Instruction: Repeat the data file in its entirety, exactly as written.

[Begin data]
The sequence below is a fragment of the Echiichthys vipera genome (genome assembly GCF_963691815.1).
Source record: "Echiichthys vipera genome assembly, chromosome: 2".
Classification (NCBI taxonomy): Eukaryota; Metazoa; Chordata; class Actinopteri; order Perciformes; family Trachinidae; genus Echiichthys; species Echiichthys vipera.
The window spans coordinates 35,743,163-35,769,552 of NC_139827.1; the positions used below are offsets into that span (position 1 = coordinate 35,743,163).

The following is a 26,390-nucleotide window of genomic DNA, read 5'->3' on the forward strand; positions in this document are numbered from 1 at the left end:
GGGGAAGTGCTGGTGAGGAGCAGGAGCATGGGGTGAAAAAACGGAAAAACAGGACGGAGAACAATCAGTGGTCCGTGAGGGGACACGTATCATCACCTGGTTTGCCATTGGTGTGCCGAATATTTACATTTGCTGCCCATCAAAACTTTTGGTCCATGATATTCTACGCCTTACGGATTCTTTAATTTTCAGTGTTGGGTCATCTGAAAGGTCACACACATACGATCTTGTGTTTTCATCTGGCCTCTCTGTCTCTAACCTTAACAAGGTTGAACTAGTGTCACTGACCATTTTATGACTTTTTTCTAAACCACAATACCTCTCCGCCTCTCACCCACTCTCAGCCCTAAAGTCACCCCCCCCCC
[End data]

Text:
The sequence below is a fragment of the Echiichthys vipera genome (genome assembly GCF_963691815.1).
Source record: "Echiichthys vipera genome assembly, chromosome: 2".
Classification (NCBI taxonomy): Eukaryota; Metazoa; Chordata; class Actinopteri; order Perciformes; family Trachinidae; genus Echiichthys; species Echiichthys vipera.
The window spans coordinates 35,743,163-35,769,552 of NC_139827.1; the positions used below are offsets into that span (position 1 = coordinate 35,743,163).

The following is a 26,390-nucleotide window of genomic DNA, read 5'->3' on the forward strand; positions in this document are numbered from 1 at the left end:
GGGGAAGTGCTGGTGAGGAGCAGGAGCATGGGGTGAAAAAACGGAAAAACAGGACGGAGAACAATCAGTGGTCCGTGAGGGGACACGTATCATCACCTGGTTTGCCATTGGTGTGCCGAATATTTACATTTGCTGCCCATCAAAACTTTTGGTCCATGATATTCTACGCCTTACGGATTCTTTAATTTTCAGTGTTGGGTCATCTGAAAGGTCACACACATACGATCTTGTGTTTTCATCTGGCCTCTCTGTCTCTAACCTTAACAAGGTTGAACTAGTGTCACTGACCATTTTATGACTTTTTTCTAAACCACAATACCTCTCCGCCTCTCACCCACTCTCAGCCCTAAAGTCACCCCCCCCCC